Room (2015)

As with The Babadook a year or two ago, I’m again prompted to wonder how this film plays to parents and whether it doesn’t allegorise some of the fears and traumas involved in parenting. I open this way because of all the things the film touches on, it seems to me that the experience of being held captive by a rapist (which is, after all, sadly a real-life torn-from-the-headlines occurrence) is relatively low on the film’s list of interests, though it probably covers more of a realistic emotional arc than, say, the TV show The Unbreakable Kimmy Schmidt. But I get that this is largely because the real-life cases are sensationalised media events, and Room is more interested in how that experience captures an (admittedly dark) side of both being a mother and, to a certain extent, being a woman within a society that empowers this kind of emotional (here literal) imprisonment.

So, yeah, it’s pretty bleak to watch — for all that it eventually opens out a bit — but most of what’s good about the film is in the script and in the acting, especially Brie Larson as the ‘Ma’ (her name is Joy, it turns out). It’s just that in the telling there’s an insistence to certain elements of the directorial style. It’s not merely that I dislike voiceovers (here, it’s the childlike wonder and naïveté of Jacob Tremblay’s Jack who does the duties), but in distancing itself from the kind of domestic horror that The Babadook or We Need to Talk about Kevin (2011) did so well, it layers on rather too thickly a sweeping orchestral score and questing camera movements. The film ends up pushing emotional buttons as voraciously as González Iñárritu, which is to say I imagine it’s going to win quite a few awards, but for me that undermines what it’s trying to achieve in the script. Perhaps I just expected a bleaker and nastier film, but then if this is a film about the fears of parenthood — of inevitably having to let your children into an understanding of the worst of human experience — it’s a film about warmth and security too.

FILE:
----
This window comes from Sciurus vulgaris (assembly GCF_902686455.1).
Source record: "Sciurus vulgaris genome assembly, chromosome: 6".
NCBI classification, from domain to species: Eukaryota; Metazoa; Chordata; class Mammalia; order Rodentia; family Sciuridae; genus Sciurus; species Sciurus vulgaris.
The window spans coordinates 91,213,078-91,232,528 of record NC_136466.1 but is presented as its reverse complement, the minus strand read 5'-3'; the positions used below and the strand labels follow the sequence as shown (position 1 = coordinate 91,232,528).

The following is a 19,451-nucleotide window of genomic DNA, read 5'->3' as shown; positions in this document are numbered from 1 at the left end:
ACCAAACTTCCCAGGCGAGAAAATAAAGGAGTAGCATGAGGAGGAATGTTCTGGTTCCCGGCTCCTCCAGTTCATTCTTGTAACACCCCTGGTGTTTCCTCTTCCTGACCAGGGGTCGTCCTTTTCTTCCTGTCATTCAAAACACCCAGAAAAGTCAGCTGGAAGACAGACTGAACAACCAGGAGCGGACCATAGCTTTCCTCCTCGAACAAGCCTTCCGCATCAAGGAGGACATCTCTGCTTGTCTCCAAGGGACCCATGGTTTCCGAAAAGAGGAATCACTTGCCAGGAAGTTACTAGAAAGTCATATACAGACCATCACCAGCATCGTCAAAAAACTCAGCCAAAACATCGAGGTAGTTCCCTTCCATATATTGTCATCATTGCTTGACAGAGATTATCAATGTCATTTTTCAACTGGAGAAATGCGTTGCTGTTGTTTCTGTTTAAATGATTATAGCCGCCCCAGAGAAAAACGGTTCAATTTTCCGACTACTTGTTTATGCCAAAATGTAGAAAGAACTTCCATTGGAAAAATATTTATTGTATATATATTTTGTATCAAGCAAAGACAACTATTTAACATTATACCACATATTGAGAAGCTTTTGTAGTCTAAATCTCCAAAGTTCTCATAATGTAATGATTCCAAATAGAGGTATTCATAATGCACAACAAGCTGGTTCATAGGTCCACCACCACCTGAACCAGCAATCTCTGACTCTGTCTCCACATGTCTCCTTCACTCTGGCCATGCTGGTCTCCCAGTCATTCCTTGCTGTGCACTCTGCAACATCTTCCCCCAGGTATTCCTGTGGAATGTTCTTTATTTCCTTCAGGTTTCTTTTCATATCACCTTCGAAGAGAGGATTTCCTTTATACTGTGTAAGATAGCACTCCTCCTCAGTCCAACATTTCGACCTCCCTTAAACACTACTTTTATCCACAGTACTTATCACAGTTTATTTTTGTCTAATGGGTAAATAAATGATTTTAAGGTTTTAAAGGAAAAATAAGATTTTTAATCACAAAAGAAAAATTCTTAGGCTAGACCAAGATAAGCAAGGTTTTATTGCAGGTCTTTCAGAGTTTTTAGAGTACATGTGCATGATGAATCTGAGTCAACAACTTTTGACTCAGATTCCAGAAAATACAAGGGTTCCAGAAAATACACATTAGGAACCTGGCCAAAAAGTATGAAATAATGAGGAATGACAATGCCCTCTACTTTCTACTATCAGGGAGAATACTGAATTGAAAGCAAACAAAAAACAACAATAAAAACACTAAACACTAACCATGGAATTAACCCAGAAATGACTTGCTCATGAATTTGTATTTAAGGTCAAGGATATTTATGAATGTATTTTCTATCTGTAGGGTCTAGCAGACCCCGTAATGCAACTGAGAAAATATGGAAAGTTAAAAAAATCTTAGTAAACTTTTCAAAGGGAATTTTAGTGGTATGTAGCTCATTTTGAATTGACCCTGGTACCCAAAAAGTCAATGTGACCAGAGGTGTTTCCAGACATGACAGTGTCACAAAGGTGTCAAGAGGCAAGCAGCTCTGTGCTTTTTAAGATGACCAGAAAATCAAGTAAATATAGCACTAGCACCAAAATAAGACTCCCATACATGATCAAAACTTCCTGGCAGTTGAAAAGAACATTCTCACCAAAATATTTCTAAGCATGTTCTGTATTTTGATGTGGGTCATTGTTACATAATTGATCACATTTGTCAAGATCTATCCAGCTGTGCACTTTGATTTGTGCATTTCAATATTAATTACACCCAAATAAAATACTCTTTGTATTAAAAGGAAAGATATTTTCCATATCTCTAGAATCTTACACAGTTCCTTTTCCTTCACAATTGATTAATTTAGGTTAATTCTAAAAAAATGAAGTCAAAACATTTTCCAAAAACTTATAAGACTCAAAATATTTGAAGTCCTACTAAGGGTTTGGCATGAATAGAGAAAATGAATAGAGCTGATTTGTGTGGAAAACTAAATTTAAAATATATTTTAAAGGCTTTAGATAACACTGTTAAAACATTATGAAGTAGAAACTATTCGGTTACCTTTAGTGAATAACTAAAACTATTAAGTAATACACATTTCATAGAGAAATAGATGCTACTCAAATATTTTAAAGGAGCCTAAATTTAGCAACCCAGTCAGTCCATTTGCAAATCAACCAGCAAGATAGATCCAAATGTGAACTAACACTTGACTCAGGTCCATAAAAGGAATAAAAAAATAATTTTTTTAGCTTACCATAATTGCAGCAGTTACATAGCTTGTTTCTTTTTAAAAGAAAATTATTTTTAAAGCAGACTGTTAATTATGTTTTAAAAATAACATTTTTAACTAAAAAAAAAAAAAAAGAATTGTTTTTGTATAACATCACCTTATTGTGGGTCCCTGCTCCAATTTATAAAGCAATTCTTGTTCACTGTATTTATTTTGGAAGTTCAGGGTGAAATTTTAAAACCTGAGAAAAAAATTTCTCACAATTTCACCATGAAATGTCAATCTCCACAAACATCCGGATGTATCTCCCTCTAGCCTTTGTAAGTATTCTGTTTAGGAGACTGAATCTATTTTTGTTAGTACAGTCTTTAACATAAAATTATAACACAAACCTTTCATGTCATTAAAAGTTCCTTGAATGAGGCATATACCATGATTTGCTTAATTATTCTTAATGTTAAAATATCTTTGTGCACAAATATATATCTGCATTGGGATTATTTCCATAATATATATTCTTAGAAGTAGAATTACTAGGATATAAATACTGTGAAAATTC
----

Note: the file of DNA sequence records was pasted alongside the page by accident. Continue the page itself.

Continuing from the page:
Room (2015)

NEW RELEASE FILM REVIEW
Director Lenny Abrahamson | Writer Emma Donoghue (based on her novel) | Cinematographer Danny Cohen | Starring Brie Larson, Jacob Tremblay | Length 117 minutes || Seen at Picturehouse Central, London, Monday 18 January 2016

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The Lobster (2015)

The end of the year is always the time to catch up with movies which, for whatever reason, one neglected on first release. I had thought I wouldn’t really enjoy The Lobster and so I spent much of the film trying my best to resist it, though there are elements which work in its favour in that respect: the deliberately stilted line readings (especially Rachel Weisz’s voiceover narration), the bleakly deadpan acting, the black comedy of a world in which people must couple off again within 45 days after breaking up or be turned into an animal of their choosing. However, once you get into the film’s rhythm there are some genuine laughs, not least at the appalling banality of some of the conversation (such as Ben Whishaw’s with his ‘family’ near the end), or the ridiculous conceit of matching people up by superficial physical characteristics (to the extent that most of the characters are identified only by these qualities). Colin Farrell, in downplaying his usual hyperactive shtick, makes for a compellingly strange anti-presence at the heart of the film, while around him are some of the leading character actors of European cinema — for this is, by its many co-producing credits, a very European film. In thinking about its satirical take on coupledom and romance, it has grown in my opinion since I saw it, and it may yet continue to do so. Whatever else, it certainly marks a distinctive comic vision.


FILM REVIEW
Director Yorgos Lanthimos | Writers Efthimis Filippou and Yorgos Lanthimos | Cinematographer Thimios Bakatakis | Starring Colin Farrell, Rachel Weisz, Léa Seydoux, Ariane Labed, John C. Reilly, Ben Whishaw | Length 118 minutes || Seen at Prince Charles Cinema, London, Wednesday 30 December 2015

Brooklyn (2015)